Up until a couple of weeks ago, I have been intellectually lazy on this one.

Hasn’t meant I haven’t been dealing with stuff, just like the rest of you, because I have. It’s just I’ve not been motivated to learn. So I’ve been quiet.

The vitriol once you step foot in the public square, feels like someone has a wood chipper outside my door. Last thing I want to do is get anywhere close to that sucker.

Then I read something in one of the McGuffey readers I bought for fun last winter… It was an essay on the value of Time and Knowledge

“The…value of mental cultivation is another weighty motive for giving attention to reading. What is it that mainly distinguishes a man from a brute? Knowledge…

Knowledge is power. It is the philosopher’s stone, the true alchemy that turns everything it touches into gold…and opens to us the treasures of the universe…”

Knowledge.

Knowledge is power.

So I have started to peck away at the mass of information on the current virus, the history of viruses, prevention, treatment options, vaccinations, and get a working knowledge of it for myself. My baby sister is an RN, works in a local hospital. She has been a good starting place, and continues to let me ask her hard questions.

This feels familiar. Digging in. Reading, Thinking. Asking hard questions.

I will say this,

Once you step away from the wood chipper, there are some things that just do not add up.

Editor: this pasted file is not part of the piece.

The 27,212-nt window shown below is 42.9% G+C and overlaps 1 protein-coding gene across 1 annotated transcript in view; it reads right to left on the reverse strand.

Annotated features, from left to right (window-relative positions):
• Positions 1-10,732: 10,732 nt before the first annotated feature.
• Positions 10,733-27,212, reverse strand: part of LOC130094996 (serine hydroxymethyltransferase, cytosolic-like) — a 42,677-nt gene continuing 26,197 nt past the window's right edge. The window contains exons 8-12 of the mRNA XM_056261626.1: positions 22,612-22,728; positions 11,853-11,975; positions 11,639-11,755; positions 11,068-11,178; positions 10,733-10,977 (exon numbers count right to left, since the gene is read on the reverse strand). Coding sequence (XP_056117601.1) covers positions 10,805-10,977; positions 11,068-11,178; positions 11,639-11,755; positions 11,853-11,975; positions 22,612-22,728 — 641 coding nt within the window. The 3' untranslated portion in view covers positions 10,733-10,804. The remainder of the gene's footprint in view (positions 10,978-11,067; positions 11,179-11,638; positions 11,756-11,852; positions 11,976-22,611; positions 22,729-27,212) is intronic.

Jumped off the page

Reading through the Parent-Teachers guide of the McGuffey Reader  couple of nights ago, the following jumped off the page:

“The phonics controversy does not need to be an either/or argument;  you need not align yourself “for” or “against” phonics.”  

That thought, “it does not need to be an either/or argument; you need not align yourself “for” or “against…” has broad implications for our day.

The discourse in the public square has turned into a bar-room brawl.

Have you ever experienced one first hand? (bar room brawl)

I have.

It was crazy.

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Pick a topic.

Vaccinations.

I’m not 100% for, or against.

Is there a place in the public square for me to say that, or will I be shoved to the side by the thugs from both extremes?

I absolutely believe there is a place for vaccinations.  (Measles, mumps and small pox comes to mind.)

When our kids were little, (early/ mid 1980’s) they were given a series of 12 shots/ 8 diseases.

Here’s a little chart I  pulled off the Internet:

 

Today, your child will be given quadruple that number of shots.

During that same time period,  there has been an exponential increase  of autism in children.  You probably already knew that.

Could there be a connection?

In simple terms. when our eldest was born in 1980,  the chance of  her developing autism was  one in 2000.

My eldest

1 out of  every 2000 children had a chance of developing some form of autism in 1980.

Twenty years later, in the year 2000,  you had a 1 in 150 of developing some form of autism.

1 in 150.

Today, 2021, that number is now 1 in 54.

From 1 out of every 2000, to 1 out of every 54.

The medical profession as a whole says, “It’s a mystery.”

What changed during that time?…humm….

I think you can absolutely make a case for parents who are leery of pumping there precious child full of vaccines.

Instead of deriding all  parents who have questions about vaccines as “anti science,” I believe it is still we the parents, the mom and dad, not some federal government bureaucrat  that has the final say….but for how long?

Someone recently asked… Do I plan to get vaccinated?

No I will not voluntarily chose to get the vaccinations that have been “safely fast tracked.”